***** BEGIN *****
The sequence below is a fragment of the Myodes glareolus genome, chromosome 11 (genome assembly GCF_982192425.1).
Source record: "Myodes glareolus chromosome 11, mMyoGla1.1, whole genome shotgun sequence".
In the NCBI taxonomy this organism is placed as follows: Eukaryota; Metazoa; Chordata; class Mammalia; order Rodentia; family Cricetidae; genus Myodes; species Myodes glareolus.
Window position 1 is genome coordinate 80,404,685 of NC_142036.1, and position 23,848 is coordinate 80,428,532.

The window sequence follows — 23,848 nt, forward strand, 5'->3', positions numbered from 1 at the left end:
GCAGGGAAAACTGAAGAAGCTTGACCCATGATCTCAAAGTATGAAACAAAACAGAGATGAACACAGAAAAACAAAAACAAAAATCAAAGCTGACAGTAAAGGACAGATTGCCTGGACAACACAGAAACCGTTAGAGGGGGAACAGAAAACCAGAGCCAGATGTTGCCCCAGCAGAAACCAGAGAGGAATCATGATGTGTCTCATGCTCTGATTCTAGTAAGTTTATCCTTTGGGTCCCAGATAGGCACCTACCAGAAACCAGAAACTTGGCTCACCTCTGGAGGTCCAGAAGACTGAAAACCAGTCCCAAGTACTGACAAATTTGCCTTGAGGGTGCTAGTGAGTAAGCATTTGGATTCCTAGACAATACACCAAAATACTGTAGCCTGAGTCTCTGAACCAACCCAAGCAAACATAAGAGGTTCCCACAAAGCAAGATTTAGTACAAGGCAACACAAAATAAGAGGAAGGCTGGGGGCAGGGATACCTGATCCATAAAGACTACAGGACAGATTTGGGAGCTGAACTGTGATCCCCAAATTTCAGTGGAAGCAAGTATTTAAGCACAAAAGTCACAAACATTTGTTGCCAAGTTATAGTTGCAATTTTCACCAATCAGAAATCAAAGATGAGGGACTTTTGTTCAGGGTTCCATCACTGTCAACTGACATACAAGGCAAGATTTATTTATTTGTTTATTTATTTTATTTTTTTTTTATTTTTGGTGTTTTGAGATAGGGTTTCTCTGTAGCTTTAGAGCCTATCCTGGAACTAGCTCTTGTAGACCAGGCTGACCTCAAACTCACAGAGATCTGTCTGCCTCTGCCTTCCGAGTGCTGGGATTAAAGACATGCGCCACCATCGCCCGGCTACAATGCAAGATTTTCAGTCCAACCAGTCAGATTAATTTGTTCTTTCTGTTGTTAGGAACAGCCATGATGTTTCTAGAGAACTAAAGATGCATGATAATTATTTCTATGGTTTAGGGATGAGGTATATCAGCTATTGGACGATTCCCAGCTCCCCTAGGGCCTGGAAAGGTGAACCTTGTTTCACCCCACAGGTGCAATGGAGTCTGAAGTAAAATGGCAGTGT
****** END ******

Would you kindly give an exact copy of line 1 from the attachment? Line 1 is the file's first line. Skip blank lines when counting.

The sequence below is a fragment of the Myodes glareolus genome, chromosome 11 (genome assembly GCF_982192425.1).